Investigating the effect of attributes on user trust in social media
Published on arXiv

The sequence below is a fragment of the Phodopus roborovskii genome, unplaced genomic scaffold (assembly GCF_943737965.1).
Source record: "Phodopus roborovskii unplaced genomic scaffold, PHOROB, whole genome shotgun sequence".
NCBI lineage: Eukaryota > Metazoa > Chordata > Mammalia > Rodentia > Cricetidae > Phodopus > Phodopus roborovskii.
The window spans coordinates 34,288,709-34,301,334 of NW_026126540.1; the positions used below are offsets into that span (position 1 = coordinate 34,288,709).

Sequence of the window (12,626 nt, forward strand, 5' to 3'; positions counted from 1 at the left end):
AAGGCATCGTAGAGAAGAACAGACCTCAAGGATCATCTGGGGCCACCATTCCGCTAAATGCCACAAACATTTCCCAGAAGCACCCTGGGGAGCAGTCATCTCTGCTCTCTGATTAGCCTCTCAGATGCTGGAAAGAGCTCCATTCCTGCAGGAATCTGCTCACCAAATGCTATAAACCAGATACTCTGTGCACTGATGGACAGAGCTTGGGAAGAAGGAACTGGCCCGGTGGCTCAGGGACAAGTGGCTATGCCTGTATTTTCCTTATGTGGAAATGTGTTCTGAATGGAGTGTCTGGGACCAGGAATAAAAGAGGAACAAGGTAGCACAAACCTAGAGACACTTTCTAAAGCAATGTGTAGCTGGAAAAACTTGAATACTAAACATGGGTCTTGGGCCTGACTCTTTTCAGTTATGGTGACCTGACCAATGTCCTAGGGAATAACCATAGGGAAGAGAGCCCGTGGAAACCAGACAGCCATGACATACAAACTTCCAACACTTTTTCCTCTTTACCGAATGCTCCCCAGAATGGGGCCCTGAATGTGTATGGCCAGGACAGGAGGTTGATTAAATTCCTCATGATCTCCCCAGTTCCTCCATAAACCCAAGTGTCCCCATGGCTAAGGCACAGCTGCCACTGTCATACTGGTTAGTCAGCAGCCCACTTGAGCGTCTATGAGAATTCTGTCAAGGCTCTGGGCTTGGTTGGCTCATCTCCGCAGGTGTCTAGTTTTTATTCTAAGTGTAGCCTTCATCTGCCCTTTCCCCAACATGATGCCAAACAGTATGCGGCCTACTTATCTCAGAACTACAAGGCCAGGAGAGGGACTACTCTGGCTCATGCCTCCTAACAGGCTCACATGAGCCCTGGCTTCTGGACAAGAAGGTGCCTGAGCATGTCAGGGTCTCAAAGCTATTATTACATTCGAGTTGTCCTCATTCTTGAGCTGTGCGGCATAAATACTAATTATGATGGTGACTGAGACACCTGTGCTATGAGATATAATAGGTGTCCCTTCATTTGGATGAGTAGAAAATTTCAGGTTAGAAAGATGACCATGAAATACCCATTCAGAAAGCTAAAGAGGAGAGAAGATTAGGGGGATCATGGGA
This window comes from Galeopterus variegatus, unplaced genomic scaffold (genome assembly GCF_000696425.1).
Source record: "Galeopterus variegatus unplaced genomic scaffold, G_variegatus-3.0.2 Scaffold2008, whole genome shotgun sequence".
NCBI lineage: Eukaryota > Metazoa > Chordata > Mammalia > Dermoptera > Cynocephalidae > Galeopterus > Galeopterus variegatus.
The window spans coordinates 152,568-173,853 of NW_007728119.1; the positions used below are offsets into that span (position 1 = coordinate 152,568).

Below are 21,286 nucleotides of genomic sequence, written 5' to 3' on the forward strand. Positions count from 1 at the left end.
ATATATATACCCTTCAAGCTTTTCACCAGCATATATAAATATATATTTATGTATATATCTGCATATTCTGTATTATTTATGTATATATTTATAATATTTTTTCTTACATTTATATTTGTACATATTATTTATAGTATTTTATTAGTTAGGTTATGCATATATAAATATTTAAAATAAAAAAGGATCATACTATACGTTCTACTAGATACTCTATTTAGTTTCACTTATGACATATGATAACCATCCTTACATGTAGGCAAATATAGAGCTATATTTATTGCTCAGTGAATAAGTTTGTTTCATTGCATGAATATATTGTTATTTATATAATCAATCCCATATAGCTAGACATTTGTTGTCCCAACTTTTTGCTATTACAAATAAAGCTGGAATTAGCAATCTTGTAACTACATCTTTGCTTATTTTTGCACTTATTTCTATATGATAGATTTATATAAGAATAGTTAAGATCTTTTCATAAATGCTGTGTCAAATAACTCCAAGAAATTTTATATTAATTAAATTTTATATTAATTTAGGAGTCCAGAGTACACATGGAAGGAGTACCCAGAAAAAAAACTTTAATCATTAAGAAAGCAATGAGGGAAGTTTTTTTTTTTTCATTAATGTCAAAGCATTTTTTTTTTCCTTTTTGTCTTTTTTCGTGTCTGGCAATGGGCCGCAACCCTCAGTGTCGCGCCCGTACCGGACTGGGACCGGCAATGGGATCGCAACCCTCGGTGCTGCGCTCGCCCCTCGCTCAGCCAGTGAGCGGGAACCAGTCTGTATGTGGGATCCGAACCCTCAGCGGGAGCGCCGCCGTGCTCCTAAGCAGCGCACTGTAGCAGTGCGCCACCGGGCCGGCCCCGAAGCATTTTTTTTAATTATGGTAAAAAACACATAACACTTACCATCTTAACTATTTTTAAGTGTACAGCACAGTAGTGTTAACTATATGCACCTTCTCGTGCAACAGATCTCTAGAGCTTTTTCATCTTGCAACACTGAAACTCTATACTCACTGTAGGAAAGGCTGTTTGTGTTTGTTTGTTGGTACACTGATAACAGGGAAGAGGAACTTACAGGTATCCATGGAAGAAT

One main challenge in social media is to identify trustworthy information. If we cannot recognize information as trustworthy, that information may become useless or be lost. Opposite, we could consume wrong or fake information with major consequences. How does a user handle the information provided before consuming it? Are the comments on a post, the author or votes essential for taking such a decision? Are these attributes considered together and which attribute is more important? To answer these questions, we developed a trust model to support knowledge sharing of user content in social media. This trust model is based on the dimensions of stability, quality, and credibility. Each dimension contains metrics (user role, user IQ, votes, etc.) that are important to the user based on data analysis. We present in this paper, an evaluation of the proposed trust model using conjoint analysis (CA) as an evaluation method. The results obtained from 348 responses, validate the trust model. A trust degree translator interprets the content as very trusted, trusted, untrusted, and very untrusted based on the calculated value of trust. Furthermore, the results show different importance for each dimension: stability 24%, credibility 35% and quality 41%.